Scotland’s troubled arts quango has called in the “Plain English Campaign” to help win around its critics.
Creative Scotland has called in the group, which combats “gobbledygook, jargon and misleading public information”, after being forced to apologise for botching the handling of applications for funding.
Chief executive Janet Archer was forced to resign in July, just weeks after a Holyrood committee ruled the way funding decisions were handled fell “way below” the standard expected of a public body.
Dozens of artists and organisations had earlier lodged a dossier of damning evidence with the Scottish Parliament, which was described as “a catalogue of criticism from the creative sector”.
Creative Scotland has been under investigation by Holyrood’s culture committee in the wake of an outcry and some organisations had their funding cut completely despite the quango’s Scottish Government commitment increasing. Others only had their funding reinstated after mounting online campaigns and culture secretary Fiona Hyslop intervening on their behalf.
The cultural sector published an open letter to Ms Hyslop in February saying they were “deeply perturbed” over the way Creative Scotland had made its funding decisions, complaining “a lack of clarity in decision-making, inconsistencies across all art forms in the rationales given for support or denial of support, and poor level of communication, particularly with unsuccessful applicants, has resulted in deep misgivings amongst us”.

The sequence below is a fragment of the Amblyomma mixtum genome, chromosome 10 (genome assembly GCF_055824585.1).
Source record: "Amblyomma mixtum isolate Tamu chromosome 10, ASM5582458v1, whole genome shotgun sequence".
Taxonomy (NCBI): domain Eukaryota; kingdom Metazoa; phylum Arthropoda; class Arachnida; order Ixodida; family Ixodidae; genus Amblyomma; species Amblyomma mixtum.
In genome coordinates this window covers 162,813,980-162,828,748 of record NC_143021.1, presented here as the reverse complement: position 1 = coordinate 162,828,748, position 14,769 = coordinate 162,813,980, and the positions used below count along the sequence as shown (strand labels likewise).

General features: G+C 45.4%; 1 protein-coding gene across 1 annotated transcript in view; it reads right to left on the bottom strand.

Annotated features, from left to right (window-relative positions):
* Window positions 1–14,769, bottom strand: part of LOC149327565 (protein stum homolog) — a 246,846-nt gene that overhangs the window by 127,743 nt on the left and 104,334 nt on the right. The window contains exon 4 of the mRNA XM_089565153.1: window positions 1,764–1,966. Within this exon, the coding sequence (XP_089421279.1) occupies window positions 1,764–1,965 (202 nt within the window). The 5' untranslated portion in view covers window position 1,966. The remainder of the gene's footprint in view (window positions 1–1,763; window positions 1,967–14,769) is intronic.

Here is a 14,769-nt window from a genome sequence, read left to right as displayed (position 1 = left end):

A 12-page letter sent to Ms Archer in June by Joan McAlpine, chair of the culture committee, said it had become clear Creative Scotland had been struggling to deliver a strategic approach to its functions in a way that was clear and accessible to staff and the sector.
She cited evidence from one complainant that “despite extensive and expensive consultation” the quango’s application forms were “not clearly written and full of jargon and bureaucratic language”.
MSPs were told: “This is an unnecessary barrier to those who are, for example, dyslexic or for whom English is not a first language. It’s mindnumbing for those for whom it is.”
Creative Scotland’s new chair Robert Wilson, who was appointed after the round of three-year funding decisions were taken, launched an internal organisational review and commissioned an independent review of the funding process before Ms Archer resigned in July. The results of both are yet to be published.
However, the Scottish Parliament has been told work was underway, with the Plain English campaign to ensure all its key documents were fully accredited in future.
A spokesman said: “We are committed to making the language we use as clear as possible. All our guidance and application forms, across all our routes to funding are developed and tested on an ongoing basis with people who work in the sectors we support. We always want to improve this area of our work and are currently discussing with the Plain English society how they can help us do that.”